Colin Robinson and Richard Knutson are seasoned musicians with a background in prog/punk/post-punk who have seen many fads and fashions in music pass-by and have mingled at different levels with some revered names in the alt-rock canon.
Those of you with a more eclectic knowledge of the current UK prog/post-rock scene may be aware of Big Block 454, Robinson’s long-standing, prolific and ever-shifting band project, and also possibly know of Knutson’s Plum Flower Embroidery project.
Here, with Churn Milk Joan we find a meeting of the two in a package that grooves, unsettles, exhilarates and occasionally makes you smile.
Including contributions by guitarist Pete Scullion and vocals by Marion Sutton, the new album 8 Black Postcards presents five tracks of unclassifiable genre-bending, all recorded in Robinson’s hometown of Hebden Bridge (seemingly a hive of avant-garde activity).
Opening track Fell Through The Sky opens with an almost-motorik beatbox loop that gradually, along the course of its 7 minutes, develops into an intense, darkly hallucinatory guitar-led noise jam. Emotionally desperate vocals interject at times, as if to suggest moments of lucidity for the narrator. Like in a 50’s US army acid experiment; the narrator occasionally noting his feelings and impressions….Fell Through The Sky.
The Letter (Episode 1) evokes early Cabaret Voltaire and Talking Heads. Washes of electronics, a mecha-funk beat, guitar delay soundscapes and stilted, impressionistic vocals weave in and out.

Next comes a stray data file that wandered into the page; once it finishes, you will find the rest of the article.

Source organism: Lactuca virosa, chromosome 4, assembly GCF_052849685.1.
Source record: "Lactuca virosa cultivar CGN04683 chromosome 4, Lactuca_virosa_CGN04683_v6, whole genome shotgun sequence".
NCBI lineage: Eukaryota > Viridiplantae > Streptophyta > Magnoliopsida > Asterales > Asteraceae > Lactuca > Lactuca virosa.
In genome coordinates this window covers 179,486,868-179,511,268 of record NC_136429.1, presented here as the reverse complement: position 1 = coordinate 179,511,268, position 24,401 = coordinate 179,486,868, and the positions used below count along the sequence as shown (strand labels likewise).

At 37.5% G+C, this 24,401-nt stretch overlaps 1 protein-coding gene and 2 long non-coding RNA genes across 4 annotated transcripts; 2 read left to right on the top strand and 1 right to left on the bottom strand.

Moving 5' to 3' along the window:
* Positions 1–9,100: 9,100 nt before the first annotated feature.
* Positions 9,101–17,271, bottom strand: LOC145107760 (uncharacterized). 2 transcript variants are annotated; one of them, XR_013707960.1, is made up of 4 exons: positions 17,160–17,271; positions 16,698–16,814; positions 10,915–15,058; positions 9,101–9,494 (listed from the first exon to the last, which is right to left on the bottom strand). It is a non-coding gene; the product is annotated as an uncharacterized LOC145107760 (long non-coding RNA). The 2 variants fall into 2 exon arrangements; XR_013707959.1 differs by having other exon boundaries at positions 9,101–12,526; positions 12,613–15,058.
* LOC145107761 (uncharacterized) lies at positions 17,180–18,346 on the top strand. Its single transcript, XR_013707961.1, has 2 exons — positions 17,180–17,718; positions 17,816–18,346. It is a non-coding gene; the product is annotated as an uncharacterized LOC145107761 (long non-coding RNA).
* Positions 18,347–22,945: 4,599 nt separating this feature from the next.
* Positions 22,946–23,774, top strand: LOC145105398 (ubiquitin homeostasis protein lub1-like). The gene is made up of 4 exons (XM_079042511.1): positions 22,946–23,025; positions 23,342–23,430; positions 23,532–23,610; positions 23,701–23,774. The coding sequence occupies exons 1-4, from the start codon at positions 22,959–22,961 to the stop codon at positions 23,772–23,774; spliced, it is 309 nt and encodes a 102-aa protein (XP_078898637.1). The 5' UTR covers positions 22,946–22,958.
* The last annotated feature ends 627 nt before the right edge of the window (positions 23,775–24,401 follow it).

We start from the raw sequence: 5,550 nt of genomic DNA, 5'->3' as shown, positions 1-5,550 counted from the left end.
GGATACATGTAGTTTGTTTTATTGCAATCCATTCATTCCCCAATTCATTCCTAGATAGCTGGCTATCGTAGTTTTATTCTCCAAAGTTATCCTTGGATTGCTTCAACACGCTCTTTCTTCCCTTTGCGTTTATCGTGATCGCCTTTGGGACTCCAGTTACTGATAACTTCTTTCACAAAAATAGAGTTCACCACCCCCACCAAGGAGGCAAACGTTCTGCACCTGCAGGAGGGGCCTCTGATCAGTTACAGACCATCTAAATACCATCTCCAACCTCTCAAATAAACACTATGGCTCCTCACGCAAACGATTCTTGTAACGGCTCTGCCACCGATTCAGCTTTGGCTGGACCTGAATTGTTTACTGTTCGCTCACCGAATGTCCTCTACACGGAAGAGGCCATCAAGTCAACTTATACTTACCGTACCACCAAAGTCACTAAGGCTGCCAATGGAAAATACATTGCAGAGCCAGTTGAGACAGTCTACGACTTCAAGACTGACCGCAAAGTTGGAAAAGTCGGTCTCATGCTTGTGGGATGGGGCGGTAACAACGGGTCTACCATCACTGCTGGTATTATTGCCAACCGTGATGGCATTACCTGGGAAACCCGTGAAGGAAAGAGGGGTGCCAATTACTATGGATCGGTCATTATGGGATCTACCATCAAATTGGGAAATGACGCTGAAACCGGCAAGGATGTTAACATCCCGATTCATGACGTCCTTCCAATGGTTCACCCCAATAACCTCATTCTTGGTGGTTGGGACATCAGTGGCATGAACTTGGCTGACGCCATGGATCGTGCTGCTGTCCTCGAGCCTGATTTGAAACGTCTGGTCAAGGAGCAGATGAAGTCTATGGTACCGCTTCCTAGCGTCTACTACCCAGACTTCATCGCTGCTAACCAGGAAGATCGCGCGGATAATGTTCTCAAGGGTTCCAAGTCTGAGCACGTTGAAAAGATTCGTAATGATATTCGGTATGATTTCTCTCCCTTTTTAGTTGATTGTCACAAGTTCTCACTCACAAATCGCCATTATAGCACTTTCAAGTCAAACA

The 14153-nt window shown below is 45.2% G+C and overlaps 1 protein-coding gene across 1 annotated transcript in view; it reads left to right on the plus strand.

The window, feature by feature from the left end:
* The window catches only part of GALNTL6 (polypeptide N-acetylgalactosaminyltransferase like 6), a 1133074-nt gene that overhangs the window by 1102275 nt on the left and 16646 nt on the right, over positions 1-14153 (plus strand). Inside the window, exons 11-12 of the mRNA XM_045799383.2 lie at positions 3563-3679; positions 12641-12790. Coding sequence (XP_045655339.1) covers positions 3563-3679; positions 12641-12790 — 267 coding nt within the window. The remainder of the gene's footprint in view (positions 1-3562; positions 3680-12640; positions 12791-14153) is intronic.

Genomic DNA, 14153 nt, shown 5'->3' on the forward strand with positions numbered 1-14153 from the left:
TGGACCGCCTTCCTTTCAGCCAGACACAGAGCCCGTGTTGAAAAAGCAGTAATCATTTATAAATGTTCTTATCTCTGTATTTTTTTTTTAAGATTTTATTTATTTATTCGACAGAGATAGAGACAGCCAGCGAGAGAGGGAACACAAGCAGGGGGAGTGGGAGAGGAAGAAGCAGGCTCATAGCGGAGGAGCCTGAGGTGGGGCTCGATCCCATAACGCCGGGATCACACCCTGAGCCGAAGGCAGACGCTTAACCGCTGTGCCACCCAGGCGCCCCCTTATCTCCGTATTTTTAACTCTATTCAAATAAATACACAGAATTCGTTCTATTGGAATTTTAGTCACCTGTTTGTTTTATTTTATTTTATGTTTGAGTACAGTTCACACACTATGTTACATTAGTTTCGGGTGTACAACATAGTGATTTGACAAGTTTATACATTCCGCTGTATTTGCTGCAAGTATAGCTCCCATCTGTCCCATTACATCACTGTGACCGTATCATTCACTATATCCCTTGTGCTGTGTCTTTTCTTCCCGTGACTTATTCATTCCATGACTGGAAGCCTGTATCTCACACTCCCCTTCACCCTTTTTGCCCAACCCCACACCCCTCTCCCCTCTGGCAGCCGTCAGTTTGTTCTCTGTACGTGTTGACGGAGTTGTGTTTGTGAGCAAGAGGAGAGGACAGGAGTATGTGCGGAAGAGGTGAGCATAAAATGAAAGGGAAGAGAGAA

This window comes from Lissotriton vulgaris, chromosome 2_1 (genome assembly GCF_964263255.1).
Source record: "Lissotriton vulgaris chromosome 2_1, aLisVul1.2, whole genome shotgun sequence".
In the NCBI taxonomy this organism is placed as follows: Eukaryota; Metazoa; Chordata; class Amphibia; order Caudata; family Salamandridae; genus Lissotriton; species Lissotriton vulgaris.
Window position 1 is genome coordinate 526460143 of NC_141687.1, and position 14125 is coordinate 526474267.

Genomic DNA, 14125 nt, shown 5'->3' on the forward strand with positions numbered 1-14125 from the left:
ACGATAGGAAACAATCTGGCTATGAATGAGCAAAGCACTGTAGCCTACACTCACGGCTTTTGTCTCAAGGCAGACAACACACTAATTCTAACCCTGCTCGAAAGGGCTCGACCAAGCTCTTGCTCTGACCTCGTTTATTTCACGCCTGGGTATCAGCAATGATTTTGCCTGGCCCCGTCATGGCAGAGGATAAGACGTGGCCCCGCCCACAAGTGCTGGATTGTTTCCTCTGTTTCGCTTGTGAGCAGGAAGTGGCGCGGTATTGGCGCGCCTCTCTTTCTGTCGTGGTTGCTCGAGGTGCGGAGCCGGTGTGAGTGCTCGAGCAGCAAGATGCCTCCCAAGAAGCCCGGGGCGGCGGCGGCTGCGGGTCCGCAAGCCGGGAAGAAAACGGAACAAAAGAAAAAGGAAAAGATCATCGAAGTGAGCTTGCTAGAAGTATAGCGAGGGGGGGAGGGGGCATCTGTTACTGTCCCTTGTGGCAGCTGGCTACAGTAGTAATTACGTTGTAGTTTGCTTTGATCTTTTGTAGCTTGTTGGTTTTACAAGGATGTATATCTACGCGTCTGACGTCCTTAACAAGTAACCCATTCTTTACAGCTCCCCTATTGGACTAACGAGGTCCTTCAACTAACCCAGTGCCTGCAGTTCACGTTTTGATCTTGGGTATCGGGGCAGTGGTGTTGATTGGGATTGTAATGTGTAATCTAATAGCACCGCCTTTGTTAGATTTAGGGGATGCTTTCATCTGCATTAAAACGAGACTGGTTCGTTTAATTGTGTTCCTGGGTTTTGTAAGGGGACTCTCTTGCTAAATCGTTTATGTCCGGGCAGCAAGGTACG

Robinson often cites Zappa and various krautrockers as a major influence and this becomes apparent throughout the album. Without resorting to pastiche or reverie, Churn Milk Joan are forging a peculiar path between referring to past music and creating a music for the present. There’s no evocation of bygone days or futurism….if anything, this is existential music.
There are elements of the duo’s other musical projects (Robinson’s mellow and place-specific Jumble Hole Clough and Knutson’s PFE) in Menagerie, a gentler, spacious and quite beautiful guitar soundscape which gradually morphs into avant-garde tape-manipulation-style collage of noise and found sound.
We return to experimental dub-funk and punk-funk for Boom Dipper Stick, the album’s closer. This extended workout distills the components of virtually the entire album into one track.
The beauty of 8 Black Postcards is that, despite being recorded initially as improvisations, there is a coherency to it, a one-ness; without becoming too uniform. The musicianship is admirable but never becomes the end to which all other means becomes secondary. There’s a willingness, nay a necessity, to experiment with form and structure; and no instrument, or personality, overpowers the whole.
The album is dark in a slightly unhinged way. Some lovely, almost-haphazard sounding, improv grooves. Great building guitars and soundscapes. And a feel somewhere in between early Talking Heads and The Normal. If that’s your thing (as it is mine) you should buy it.
8 Black Postcards is available direct from Churn Milk Joan’s Bandcamp site as a download (wav, flac, MP3) for whatever price you see fit to pay (including free).
Words by Paul Foster.